'Innocents and Others' by Dana Spiotta: EW review
Innocents and Others: A Novel
“This is a love story,” Innocents and Others begins. And it will say that again more than once, though conventional romance is almost entirely sidelined in Dana Spiotta’s tricky, unsettling novel. Instead, she’s interested in other kinds of connections—the feverish intensity of female friendships, the single-minded focus of obsession, the sudden communions that spring up between strangers. But most of all, Innocents is about its three main characters’ lifelong love affair with cinema—“black-and-white movies, Technicolor movies, glistening silent movies, short and long movies, old and contemporary movies, funny slapstick movies, deep subtitled movies, glorious American movies”—and the magic it takes to make them.
That’s what bonds Meadow Mori and Carrie Wexler when they first meet in junior high in 1980s Los Angeles. Meadow is sleek and arty and aloof where Carrie is chubby and awkward; Meadow has wealthy parents and a bedroom suite in Bel Air, Carrie is a latchkey kid with a single mom and a daily after-school date with The Love Boat and Three’s Company reruns. Together, though, they can spend hours watching and talking about films, and dreaming of making their own. As their teenage dabbling extends into young adulthood and then middle age, Meadow earns acclaim for her stark, esoteric documentaries while Carrie veers toward directing mildly subversive mainstream comedies. And one of them will find an eventual subject in Jelly, an enigmatic woman known for cold-calling powerful Hollywood men and drawing them into chaste but passionate relationships that she refuses to move from the telephone into the real world.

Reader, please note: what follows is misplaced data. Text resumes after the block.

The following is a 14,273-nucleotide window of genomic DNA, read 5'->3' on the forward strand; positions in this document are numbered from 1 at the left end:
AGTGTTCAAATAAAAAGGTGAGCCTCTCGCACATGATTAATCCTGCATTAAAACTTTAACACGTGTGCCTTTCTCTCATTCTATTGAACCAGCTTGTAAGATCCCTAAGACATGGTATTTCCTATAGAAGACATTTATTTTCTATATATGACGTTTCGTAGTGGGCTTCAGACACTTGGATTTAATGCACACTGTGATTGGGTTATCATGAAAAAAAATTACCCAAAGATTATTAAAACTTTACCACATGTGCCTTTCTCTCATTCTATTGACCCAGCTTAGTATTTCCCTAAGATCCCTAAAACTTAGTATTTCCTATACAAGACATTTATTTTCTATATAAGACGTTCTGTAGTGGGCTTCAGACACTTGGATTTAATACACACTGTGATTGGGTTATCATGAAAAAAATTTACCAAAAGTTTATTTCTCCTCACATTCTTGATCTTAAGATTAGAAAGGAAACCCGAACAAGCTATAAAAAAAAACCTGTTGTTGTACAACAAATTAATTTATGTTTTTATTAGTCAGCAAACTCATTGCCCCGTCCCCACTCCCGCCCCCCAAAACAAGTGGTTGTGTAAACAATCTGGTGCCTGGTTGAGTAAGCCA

As a novelist, Spiotta is cool in both senses of the word: Her books, including the prizewinning Stone Arabia and Eat the Document, are praised for their taut modernity and lauded by literary supernovas like Don DeLillo and George Saunders. But she can also be chilly emotionally, and it’s not until late in Innocents’ disjointed narrative that her remove falls away. “It feels good,” Meadow marvels near the end, “to lose her indifference, to move outside her own experience for an instant.” It suits Spiotta, too. B
OPENING LINES “This is a love story. My boyfriend used to, used to. Now he is. Enormous. He says he worries about exposure, books, articles, lies, truth. Everything.”